I walked into the room, and I giggled.
She’s a wanna-be knight!
Just wait until her big brother catches a glimpse of this; he’s going to love it!
But I was wrong…very wrong.
Big brother found his mask-wearing sister amusing for all of 2.3 seconds before he adamantly exclaimed, “Wait a minute! That’s not a knight! That’s Evie! Take that thing off!”
Though he knew that the knight was his sister and that the mask was simply pretend, he didn’t want a veiled version of his sister. He wanted her. He wanted Evie.
And as I thought more about my son’s aversion to the knight mask and his sister’s concealed identity, I thought about my own aversion to masks.
You know what I’m talking about, right?
The masks we use to veil our weaknesses, cloak our problems, hide our yuck, and disguise our messes.
The masks we wear to put up a front, fake a facade, alter our appearance, and pretend a posture.
The masks we reach for when things are ugly, imperfect, scary, and embarrassing.
The masks we hope will keep us safe from criticism, shielded from pain, protected from rejection, and hidden from our realities.
Yeah, those masks.
And though I’d like to say that I’ve never worn a mask before, I can’t.
I’ve worn the “I’ve-got-this-and-I-don’t-need-any-help-from-you-even-though-I-need-a-serious-intervention-and-about-20-boundaries” mask.
I’ve worn the “I-don’t-have-obsessively-anxious-thoughts-even-though-I’m-having-about-237-of-them-right-now-as-we-speak” mask.
I’ve worn the “I-really-like-my-children-even-though-I-want-to-gouge-my-eyes-and-possibly-relinquish-guardianship-to-their-grandparents” mask.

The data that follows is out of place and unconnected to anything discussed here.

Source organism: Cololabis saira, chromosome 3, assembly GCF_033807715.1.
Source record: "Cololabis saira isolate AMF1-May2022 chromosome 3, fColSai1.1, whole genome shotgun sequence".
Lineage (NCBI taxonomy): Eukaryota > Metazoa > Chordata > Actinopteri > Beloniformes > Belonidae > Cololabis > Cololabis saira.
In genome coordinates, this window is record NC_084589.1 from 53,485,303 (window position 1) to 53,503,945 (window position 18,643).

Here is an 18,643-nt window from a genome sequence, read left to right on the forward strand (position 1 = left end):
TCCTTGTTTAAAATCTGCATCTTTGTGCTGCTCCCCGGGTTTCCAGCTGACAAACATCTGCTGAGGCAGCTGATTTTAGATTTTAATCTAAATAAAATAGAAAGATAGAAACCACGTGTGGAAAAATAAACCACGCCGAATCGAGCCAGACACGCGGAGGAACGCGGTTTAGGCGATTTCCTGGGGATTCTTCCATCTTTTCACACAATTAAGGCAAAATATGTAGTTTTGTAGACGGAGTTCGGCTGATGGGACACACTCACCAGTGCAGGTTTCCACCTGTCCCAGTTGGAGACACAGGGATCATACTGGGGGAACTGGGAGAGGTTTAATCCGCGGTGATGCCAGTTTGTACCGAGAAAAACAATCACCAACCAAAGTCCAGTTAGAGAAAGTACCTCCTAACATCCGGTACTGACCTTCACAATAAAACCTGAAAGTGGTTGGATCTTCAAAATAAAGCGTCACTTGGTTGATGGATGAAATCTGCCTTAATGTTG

I’ve worn the “I’m-really-confident-about-myself-and-what-I-do-even-though-I-really-want-to-curl-up-in-a-ball-and-cry-until-you-leave-my-office” mask.
I’ve worn the “I’m-a-people-person-who-always-has-pleasant-feelings-even-though-I’m-fighting-the-urge-to-scream-and-run-for-my-introverted-hole” mask.
Suffice to say, I’ve worn them, and I’ve loathed them.
Sure, they offer temporary security and provide a sense of feigned strength, but they aren’t truly comfortable because they aren’t really me.
And when I’m not being me…
1. I’m hindering my relationships.
I’m not giving people a chance to know the real me, accept the real me, and admit, “Hey, me too!!”
2. I’m deterring my support.
I’m not giving people a chance to see my weaknesses, my yuck, and my junk and say, “Hey, can I help you?”
3. I’m stunting my growth.
I’m not giving myself an opportunity to acknowledge my problems, deal with my pain, and practice a lifestyle that believes, “Hey, I can live in freedom.”
4. I’m limiting my God.
I’m not giving Him the chance to heal my hurts, work on my weaknesses, and say, “Hey, child! I can use your imperfections for my glory and your growth.”
So in the words of my 3 year-old sage, “Take that thing off!”
Be YOU. Be REAL. Be FREE.